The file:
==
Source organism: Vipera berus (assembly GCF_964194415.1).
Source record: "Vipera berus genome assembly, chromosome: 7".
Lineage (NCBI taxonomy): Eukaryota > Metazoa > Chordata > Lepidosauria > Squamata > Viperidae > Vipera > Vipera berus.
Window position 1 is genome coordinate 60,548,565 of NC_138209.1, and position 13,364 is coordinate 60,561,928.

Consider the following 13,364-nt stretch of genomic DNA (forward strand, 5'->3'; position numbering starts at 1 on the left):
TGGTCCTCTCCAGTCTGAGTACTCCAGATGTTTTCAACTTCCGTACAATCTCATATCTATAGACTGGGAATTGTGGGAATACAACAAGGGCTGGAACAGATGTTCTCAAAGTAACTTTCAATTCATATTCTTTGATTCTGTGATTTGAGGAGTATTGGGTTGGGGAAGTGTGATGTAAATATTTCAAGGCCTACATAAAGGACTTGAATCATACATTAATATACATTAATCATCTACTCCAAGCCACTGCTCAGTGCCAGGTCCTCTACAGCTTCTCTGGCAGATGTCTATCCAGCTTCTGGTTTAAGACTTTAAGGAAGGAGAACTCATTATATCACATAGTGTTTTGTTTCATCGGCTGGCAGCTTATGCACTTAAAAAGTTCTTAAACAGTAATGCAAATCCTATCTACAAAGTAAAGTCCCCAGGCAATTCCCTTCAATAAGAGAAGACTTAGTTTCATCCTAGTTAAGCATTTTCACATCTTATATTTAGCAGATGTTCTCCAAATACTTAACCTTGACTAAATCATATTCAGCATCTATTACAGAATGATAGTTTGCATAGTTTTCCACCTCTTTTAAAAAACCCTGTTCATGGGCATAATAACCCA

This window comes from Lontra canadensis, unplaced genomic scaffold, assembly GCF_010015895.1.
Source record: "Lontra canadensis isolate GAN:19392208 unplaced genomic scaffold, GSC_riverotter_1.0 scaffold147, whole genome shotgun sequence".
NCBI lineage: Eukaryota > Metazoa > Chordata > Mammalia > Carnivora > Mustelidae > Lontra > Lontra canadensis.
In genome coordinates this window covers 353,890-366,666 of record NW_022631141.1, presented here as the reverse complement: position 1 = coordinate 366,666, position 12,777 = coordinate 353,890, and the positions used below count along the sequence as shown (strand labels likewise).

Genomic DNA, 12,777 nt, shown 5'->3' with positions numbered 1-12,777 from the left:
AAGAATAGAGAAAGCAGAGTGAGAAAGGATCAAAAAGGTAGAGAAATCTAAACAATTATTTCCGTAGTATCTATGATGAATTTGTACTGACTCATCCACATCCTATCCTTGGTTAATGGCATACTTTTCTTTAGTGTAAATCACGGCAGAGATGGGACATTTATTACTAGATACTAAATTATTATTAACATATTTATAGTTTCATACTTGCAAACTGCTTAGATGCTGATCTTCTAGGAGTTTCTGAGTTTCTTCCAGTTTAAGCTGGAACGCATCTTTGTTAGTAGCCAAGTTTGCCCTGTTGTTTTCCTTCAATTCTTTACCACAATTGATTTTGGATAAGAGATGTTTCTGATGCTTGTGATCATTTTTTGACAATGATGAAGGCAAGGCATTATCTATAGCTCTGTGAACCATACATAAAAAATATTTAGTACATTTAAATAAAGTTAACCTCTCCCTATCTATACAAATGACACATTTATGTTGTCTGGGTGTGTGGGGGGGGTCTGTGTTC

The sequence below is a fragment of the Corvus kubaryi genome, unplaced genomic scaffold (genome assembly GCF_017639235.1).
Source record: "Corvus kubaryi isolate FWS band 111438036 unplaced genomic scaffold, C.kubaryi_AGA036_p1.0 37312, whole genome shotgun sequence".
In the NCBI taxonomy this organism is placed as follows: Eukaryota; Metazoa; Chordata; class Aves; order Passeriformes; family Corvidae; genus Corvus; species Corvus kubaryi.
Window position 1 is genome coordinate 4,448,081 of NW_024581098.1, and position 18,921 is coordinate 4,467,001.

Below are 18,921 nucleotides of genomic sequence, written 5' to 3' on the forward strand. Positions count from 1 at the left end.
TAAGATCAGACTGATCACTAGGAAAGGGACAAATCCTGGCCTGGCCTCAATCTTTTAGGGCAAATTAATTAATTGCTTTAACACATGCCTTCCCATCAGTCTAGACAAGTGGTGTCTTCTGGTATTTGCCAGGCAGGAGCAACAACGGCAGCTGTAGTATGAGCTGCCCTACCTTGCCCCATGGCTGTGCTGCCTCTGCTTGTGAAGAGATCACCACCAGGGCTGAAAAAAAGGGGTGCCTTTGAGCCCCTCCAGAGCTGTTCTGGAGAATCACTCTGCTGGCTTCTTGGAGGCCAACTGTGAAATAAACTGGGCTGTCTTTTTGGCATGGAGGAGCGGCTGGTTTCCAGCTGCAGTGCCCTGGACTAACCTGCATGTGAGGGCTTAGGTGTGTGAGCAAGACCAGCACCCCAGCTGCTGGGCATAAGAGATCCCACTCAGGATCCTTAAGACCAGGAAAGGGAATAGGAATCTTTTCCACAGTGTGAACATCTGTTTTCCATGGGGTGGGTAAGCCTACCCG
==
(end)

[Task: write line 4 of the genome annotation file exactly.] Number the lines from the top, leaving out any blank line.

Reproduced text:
Window position 1 is genome coordinate 60,548,565 of NC_138209.1, and position 13,364 is coordinate 60,561,928.